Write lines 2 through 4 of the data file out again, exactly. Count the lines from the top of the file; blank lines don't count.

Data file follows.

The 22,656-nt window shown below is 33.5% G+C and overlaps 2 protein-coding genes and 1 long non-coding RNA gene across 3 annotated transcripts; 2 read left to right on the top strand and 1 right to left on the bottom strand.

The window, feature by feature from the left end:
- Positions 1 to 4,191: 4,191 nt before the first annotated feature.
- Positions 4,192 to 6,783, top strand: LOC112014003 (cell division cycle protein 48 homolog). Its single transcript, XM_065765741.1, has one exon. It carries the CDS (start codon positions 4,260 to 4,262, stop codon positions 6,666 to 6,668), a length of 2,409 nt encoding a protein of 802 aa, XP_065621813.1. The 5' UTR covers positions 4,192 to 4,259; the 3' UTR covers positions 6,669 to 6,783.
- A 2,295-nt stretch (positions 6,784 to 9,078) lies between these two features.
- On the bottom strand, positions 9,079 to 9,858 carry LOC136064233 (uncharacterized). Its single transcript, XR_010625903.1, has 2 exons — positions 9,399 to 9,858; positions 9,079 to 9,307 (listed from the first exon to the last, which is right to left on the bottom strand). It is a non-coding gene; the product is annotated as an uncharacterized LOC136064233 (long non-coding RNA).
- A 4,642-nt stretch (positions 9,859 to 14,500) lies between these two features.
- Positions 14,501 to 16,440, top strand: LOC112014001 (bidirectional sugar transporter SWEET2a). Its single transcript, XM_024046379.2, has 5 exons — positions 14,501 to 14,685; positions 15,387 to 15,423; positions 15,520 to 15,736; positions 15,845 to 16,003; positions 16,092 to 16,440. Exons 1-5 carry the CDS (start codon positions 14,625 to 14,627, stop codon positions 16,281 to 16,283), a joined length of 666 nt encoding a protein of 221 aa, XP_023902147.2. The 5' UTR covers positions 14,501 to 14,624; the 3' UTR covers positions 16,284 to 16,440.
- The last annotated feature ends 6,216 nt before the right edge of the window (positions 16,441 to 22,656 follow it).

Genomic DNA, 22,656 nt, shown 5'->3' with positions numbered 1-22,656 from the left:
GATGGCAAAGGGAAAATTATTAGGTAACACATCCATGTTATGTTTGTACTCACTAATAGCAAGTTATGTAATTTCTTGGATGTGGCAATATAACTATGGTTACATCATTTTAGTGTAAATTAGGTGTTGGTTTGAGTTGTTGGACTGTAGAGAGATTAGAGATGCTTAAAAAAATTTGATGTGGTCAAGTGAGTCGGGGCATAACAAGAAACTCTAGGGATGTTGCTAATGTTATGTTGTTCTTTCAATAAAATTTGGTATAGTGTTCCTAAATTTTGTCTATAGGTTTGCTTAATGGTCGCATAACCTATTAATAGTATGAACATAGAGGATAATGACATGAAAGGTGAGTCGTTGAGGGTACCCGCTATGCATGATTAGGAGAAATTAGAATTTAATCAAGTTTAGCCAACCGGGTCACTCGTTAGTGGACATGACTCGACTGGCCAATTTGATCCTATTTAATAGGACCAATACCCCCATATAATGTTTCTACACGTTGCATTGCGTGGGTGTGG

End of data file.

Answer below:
The window, feature by feature from the left end:
- Positions 1 to 4,191: 4,191 nt before the first annotated feature.
- Positions 4,192 to 6,783, top strand: LOC112014003 (cell division cycle protein 48 homolog). Its single transcript, XM_065765741.1, has one exon. It carries the CDS (start codon positions 4,260 to 4,262, stop codon positions 6,666 to 6,668), a length of 2,409 nt encoding a protein of 802 aa, XP_065621813.1. The 5' UTR covers positions 4,192 to 4,259; the 3' UTR covers positions 6,669 to 6,783.